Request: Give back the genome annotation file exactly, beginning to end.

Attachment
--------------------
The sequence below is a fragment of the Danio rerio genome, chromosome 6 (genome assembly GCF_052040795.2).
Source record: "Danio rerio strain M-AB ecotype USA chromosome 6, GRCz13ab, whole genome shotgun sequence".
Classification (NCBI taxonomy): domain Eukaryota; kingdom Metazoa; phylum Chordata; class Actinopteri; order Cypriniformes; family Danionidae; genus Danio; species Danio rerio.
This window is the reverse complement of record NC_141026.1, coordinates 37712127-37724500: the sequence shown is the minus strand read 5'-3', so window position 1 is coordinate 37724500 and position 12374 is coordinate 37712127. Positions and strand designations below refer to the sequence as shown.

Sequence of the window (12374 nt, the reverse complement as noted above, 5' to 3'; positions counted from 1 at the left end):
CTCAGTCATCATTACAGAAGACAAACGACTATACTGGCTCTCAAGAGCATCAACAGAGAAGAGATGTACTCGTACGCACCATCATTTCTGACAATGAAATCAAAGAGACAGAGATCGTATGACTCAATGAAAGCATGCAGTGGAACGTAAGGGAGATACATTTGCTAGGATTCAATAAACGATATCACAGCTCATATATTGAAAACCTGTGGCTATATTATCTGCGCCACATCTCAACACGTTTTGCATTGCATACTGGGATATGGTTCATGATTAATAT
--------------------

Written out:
The sequence below is a fragment of the Danio rerio genome, chromosome 6 (genome assembly GCF_052040795.2).
Source record: "Danio rerio strain M-AB ecotype USA chromosome 6, GRCz13ab, whole genome shotgun sequence".
Classification (NCBI taxonomy): domain Eukaryota; kingdom Metazoa; phylum Chordata; class Actinopteri; order Cypriniformes; family Danionidae; genus Danio; species Danio rerio.
This window is the reverse complement of record NC_141026.1, coordinates 37712127-37724500: the sequence shown is the minus strand read 5'-3', so window position 1 is coordinate 37724500 and position 12374 is coordinate 37712127. Positions and strand designations below refer to the sequence as shown.

Sequence of the window (12374 nt, the reverse complement as noted above, 5' to 3'; positions counted from 1 at the left end):
CTCAGTCATCATTACAGAAGACAAACGACTATACTGGCTCTCAAGAGCATCAACAGAGAAGAGATGTACTCGTACGCACCATCATTTCTGACAATGAAATCAAAGAGACAGAGATCGTATGACTCAATGAAAGCATGCAGTGGAACGTAAGGGAGATACATTTGCTAGGATTCAATAAACGATATCACAGCTCATATATTGAAAACCTGTGGCTATATTATCTGCGCCACATCTCAACACGTTTTGCATTGCATACTGGGATATGGTTCATGATTAATAT